FC1002 Frequency Counter Battery Pack

The main reason for taking the FC1002 frequency counter apart was to replace the failed quad-AA NiCd battery pack. Rather than buy new cells with tabs, I recycled some low-discharge “ready to use” NiMH cells from the heap. Back in 2009, they looked like this:

Tenergy RTU Pack A Tests - Aug 2009
Tenergy RTU Pack A Tests – Aug 2009

Nowadays, they’re a bit less peppy:

Tenergy RTU - 2014-01 - loose cells
Tenergy RTU – 2014-01 – loose cells

The red blooper shows that you can’t trust a smart fast charger to get the right answer; it concluded that pair was fully charged. After the discharge test and an overnight C/10 charge, they regained as much enthusiasm as they’ll ever have.

They have slightly less capacity than in 2009 and also a somewhat lower terminal voltage. That shouldn’t matter here, as the frequency meter has a power supply to take care of that problem.

Although I’ve sometimes been able to (quickly!) solder directly to ordinary AA cells, a trial run on a defunct RTU cell showed that wasn’t going to work on whatever variety of steel they used, no matter how much I scuffed it and despite using aggressive flux that normally blends silver solder onto stainless steel.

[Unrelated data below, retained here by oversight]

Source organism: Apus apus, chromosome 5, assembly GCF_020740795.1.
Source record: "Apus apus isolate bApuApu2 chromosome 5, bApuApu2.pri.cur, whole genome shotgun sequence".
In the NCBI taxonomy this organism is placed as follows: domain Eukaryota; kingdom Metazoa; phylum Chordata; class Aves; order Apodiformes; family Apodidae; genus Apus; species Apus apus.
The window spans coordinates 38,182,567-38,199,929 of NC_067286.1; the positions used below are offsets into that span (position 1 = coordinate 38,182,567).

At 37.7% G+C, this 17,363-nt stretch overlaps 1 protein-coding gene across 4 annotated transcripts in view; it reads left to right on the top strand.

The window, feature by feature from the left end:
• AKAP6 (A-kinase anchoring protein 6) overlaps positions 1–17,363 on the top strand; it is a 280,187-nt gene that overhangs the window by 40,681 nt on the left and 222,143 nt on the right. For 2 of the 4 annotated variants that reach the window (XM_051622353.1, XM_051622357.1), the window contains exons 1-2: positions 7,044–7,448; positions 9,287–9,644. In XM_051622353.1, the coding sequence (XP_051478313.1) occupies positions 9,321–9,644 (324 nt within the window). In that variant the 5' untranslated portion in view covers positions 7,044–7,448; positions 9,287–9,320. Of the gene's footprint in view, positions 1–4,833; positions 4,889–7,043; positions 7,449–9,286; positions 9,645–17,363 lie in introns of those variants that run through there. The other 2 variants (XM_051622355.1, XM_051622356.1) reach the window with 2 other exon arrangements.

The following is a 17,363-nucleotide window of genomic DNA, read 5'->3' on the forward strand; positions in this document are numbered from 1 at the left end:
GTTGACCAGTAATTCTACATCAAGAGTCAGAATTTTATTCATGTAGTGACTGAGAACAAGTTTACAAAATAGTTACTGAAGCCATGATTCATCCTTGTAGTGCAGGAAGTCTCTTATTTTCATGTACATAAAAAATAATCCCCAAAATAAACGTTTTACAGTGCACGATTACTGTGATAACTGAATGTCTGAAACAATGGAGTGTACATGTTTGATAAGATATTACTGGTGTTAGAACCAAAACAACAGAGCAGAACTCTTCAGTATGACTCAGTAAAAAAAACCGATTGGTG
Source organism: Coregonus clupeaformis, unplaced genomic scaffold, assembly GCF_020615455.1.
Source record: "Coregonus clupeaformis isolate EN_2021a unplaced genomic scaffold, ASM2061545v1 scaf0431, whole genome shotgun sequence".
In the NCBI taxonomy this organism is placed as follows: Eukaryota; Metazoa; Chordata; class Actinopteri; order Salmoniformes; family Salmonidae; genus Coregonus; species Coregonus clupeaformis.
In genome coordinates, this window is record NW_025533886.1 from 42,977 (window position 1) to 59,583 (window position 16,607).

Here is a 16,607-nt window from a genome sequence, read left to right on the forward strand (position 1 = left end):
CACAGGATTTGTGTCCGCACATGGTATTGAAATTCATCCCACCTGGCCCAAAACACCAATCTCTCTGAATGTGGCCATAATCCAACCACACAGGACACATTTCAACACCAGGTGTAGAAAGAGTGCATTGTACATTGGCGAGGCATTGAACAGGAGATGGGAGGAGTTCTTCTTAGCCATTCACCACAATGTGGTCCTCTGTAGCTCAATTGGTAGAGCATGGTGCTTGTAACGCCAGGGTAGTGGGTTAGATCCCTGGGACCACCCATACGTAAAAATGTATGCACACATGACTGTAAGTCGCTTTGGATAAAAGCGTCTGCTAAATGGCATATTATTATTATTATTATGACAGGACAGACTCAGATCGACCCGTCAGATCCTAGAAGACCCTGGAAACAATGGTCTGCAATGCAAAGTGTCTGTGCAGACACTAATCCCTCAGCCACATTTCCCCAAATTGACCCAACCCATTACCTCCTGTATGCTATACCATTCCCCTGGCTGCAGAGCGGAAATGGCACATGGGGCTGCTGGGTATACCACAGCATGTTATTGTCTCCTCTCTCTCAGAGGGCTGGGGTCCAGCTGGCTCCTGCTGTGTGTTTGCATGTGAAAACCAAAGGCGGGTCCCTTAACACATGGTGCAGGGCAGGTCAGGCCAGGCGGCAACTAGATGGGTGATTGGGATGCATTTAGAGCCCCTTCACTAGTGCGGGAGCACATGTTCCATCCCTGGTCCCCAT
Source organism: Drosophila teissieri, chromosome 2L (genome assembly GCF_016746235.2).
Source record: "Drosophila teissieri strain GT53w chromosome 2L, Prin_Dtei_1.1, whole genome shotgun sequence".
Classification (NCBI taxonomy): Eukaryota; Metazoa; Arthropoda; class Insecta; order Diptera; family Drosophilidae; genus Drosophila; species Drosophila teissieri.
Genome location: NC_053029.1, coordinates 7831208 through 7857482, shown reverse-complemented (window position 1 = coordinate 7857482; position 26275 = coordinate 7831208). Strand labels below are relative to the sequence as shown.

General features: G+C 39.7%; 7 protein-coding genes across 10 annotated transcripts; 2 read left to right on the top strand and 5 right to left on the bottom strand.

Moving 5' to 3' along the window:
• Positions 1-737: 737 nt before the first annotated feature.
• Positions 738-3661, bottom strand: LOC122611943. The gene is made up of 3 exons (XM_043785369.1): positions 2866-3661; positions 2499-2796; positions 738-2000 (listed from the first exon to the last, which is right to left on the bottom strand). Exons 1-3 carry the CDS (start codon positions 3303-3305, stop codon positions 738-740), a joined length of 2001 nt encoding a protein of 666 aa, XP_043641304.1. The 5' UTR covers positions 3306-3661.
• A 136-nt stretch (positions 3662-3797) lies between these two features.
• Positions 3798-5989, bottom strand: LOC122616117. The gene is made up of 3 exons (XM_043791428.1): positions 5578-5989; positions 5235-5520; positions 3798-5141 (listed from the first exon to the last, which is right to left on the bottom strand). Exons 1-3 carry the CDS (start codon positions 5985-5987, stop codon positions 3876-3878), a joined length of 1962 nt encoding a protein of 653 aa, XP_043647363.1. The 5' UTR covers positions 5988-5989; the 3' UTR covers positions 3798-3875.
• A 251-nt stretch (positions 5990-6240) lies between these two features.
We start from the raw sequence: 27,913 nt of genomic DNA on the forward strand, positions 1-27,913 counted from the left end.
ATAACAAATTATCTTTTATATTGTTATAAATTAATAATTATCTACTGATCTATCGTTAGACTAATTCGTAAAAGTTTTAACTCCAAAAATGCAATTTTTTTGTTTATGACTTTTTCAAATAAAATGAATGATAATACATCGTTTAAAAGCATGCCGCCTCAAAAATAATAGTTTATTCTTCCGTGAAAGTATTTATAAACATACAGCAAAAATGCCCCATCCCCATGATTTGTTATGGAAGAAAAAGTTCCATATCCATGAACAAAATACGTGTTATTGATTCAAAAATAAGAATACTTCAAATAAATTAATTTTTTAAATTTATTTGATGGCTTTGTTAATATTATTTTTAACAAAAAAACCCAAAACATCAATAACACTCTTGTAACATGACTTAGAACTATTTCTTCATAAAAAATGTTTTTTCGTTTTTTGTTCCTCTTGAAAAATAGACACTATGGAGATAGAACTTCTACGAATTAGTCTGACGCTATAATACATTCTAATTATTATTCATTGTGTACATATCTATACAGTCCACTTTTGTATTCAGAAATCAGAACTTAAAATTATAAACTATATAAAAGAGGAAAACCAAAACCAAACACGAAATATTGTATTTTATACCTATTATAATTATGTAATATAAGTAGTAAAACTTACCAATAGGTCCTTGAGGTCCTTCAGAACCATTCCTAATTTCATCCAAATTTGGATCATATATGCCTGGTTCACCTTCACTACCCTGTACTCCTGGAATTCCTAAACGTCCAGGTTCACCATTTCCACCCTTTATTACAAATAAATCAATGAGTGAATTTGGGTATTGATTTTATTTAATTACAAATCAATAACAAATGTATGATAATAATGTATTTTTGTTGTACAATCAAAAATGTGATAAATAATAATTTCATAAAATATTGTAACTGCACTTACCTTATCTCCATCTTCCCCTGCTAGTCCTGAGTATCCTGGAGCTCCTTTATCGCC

Fortunately, the top half of a four cell case fit exactly in the space available, so I used woven copper fabric tape inside the case to interconnect the cells, then lashed everything together with the obligatory Kapton tape:

FC1002 Frequency Counter - battery pack
FC1002 Frequency Counter – battery pack

That cracked faceplate isn’t the nicest thing to confront, but it’ll suffice until I get more motivation:

FC1002 Frequency Counter - repaired
FC1002 Frequency Counter – repaired

I’ve misplaced my stack of Round Tuits again…